A place for experimentation and testing, the ‘Hemp, Lime and Marés House,’ as it has been named by IDEO arquitectura, is inspired by the use of natural materials in building design. Located on the south island of Mallorca, the house features rubble generated by the work itself, the reuse and recycling of finishes such as flooring, tiling, doors, new materials from companies based locally on the island, along with hemp, lime plaster, and marés block.
The 200-year-old house was suffering from the problem of rising dampness. Though not widely employed as a building material in Spain, the architects knew hemp was suitable for areas with high ambient humidity as the hygrothermal regulation of this material increases comfort and saves energy.
The architects explain that hemp collects moisture from the ground and transmits it to the interior, rather than leaving dampness on the wall. A one-meter high perimeter plinth that runs through the entire ground floor. When the house is closed, humidity by capillarity that has passed into the environment through this hemp plinth disappears thanks to the strategic location of several ceramic vents on the opposite facades that renew the air.
Hemp is also used on the roof of the building thanks to its high thermal capacity (three times higher than conventional treatment) and in the walls separating rooms as the material’s high-density results in excellent acoustic performance. The ropes of the railings of the stairs are also made of hemp.
Alongside the use of hemp, clay and ceramics supplied by local companies are present in downspouts, gutters and other elements. The fireplace in the living room is built with the inverted gesture of two curved vaults, the same ones that we have used for the new floor in the kitchen and for the lighting fixtures in the rooms.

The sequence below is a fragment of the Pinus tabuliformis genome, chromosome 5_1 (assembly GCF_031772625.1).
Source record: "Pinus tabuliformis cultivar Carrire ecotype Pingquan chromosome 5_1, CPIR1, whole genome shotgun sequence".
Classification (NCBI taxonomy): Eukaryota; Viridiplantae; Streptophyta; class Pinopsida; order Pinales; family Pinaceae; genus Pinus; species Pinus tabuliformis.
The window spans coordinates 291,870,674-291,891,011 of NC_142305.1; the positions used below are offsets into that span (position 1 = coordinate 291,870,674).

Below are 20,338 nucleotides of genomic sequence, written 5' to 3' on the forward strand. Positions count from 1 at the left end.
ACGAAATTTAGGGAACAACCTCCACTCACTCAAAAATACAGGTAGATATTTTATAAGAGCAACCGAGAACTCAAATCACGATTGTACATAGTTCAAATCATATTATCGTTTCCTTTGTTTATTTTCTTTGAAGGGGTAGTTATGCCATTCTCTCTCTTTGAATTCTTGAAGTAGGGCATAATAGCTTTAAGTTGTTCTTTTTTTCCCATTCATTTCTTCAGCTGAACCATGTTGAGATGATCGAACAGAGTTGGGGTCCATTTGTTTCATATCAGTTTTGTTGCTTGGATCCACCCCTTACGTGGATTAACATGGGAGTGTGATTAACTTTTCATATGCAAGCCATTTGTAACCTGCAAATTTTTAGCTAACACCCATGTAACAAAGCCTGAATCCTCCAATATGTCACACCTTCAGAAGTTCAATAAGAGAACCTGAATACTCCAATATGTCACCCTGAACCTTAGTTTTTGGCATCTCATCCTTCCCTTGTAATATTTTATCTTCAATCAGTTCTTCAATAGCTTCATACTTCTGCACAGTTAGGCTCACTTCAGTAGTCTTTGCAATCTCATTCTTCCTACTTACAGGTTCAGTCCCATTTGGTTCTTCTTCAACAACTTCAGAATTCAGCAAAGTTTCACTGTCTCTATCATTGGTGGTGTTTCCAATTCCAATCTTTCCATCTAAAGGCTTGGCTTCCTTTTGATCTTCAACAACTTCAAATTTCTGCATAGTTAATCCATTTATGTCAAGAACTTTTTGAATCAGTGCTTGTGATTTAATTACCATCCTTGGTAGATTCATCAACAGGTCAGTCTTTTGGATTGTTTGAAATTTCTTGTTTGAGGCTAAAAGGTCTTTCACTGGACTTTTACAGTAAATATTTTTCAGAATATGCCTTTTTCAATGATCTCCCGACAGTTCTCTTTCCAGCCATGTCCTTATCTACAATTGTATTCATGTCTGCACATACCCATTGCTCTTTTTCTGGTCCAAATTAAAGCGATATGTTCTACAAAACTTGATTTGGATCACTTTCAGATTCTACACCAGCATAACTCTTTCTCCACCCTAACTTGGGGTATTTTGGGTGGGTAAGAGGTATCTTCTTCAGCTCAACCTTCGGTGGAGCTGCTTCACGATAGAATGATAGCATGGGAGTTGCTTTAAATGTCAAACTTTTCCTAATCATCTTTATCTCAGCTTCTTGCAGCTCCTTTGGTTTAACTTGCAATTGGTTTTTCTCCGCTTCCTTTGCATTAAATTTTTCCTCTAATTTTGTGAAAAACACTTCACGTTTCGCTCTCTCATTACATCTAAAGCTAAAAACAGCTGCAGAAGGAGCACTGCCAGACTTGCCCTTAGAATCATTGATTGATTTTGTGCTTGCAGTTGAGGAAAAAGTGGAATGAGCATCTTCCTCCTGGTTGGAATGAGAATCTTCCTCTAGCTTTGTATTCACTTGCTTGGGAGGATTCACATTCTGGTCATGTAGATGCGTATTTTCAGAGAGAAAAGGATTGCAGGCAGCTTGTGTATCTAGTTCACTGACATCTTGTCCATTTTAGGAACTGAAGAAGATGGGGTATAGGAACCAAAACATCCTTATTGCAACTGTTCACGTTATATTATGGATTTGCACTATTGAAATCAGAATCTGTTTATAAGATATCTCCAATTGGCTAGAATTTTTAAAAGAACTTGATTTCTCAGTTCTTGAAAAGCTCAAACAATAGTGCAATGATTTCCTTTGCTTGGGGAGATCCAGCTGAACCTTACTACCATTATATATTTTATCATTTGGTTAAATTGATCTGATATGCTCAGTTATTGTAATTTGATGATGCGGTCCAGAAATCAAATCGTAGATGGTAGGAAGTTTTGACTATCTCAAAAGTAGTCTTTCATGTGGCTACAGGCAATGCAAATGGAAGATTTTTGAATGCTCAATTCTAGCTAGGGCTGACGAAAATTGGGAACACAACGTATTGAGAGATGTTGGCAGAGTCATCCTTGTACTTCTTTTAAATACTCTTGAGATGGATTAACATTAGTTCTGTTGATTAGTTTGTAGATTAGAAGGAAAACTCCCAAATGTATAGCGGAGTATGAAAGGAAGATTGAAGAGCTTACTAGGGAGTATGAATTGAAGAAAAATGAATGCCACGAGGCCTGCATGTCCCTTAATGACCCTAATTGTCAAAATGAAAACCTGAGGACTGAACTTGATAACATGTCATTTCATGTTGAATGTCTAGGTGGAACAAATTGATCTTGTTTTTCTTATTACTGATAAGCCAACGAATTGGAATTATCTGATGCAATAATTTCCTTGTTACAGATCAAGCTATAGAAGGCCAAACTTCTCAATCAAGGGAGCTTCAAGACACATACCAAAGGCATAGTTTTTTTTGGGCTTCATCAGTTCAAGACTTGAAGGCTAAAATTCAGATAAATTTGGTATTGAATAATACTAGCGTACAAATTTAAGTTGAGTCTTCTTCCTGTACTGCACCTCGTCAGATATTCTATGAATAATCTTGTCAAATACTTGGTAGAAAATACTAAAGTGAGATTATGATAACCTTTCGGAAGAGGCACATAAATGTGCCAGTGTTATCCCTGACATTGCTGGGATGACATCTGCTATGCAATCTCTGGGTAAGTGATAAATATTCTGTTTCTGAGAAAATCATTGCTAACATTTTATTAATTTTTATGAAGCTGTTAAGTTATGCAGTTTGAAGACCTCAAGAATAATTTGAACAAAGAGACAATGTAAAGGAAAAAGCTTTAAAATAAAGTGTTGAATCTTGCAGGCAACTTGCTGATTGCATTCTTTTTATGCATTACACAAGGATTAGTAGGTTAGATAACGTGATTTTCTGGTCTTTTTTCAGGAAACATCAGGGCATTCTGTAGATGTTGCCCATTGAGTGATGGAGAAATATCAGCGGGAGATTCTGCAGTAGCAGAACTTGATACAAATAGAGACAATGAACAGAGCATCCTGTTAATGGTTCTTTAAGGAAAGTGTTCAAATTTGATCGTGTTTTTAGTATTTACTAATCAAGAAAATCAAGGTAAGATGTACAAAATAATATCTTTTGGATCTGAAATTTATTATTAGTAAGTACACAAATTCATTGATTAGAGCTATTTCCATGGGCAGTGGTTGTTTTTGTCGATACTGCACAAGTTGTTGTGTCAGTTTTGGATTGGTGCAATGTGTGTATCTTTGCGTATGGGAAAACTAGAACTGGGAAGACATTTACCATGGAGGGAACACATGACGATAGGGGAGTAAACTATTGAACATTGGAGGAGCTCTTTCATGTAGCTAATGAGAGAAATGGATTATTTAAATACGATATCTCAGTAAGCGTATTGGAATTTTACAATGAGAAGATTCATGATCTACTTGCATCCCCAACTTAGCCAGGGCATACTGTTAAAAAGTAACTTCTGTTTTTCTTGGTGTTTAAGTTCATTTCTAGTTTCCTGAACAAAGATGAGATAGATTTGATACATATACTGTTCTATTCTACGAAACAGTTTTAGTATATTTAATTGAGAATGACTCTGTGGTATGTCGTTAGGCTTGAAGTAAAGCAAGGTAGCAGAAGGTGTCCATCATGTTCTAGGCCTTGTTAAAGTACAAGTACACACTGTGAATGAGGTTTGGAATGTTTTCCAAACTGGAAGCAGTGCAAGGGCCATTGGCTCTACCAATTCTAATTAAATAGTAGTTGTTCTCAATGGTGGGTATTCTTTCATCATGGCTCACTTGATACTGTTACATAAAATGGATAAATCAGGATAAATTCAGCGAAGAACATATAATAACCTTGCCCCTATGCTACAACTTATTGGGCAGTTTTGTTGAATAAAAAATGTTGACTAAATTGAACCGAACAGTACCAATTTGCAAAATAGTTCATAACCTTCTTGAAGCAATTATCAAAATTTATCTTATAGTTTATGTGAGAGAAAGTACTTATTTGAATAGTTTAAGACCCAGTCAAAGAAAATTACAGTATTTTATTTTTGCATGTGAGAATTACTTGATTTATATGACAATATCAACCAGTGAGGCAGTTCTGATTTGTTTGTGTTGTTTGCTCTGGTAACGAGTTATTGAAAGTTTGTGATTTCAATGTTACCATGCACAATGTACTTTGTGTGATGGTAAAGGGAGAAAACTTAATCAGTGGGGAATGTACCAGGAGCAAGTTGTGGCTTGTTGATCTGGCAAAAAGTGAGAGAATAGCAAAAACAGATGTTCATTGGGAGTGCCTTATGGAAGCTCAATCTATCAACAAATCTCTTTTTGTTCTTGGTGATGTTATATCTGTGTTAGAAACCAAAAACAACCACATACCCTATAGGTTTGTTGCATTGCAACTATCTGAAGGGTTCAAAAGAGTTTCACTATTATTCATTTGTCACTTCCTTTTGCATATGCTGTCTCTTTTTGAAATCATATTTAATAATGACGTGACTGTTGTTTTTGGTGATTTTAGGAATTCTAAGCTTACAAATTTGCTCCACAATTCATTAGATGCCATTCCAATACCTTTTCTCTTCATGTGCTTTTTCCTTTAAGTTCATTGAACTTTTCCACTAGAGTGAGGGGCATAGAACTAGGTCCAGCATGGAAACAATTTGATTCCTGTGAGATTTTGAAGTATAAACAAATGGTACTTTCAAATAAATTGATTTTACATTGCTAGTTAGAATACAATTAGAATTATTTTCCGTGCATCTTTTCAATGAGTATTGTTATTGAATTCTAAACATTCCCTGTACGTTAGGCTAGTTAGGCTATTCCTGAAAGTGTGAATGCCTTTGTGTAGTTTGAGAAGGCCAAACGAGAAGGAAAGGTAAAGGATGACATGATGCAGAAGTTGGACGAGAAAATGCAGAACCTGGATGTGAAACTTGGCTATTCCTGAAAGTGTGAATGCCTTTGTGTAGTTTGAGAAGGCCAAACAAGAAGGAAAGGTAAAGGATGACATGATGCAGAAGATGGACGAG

Northern pine (from Mallorca) is used for the doors and windows of the facades while lime construction, an ancient technique in Mallorca used on facades and vertical walls, is here used for floors and ceilings, resulting in a plastic continuity throughout the interior.
Furthering the environmental credentials of the house, the architects took into consideration possible uses for rubble generated by the works. Rubble from the demolition has been used to consolidate façade walls, including original ‘marés’ blocks which are used for the new furniture in the kitchen and bathrooms.
The existing, very deteriorated pavement has been given a second life, reusing it in the lintels of the new openings in the façade. All of this contributes to reducing the use of the planet's resources.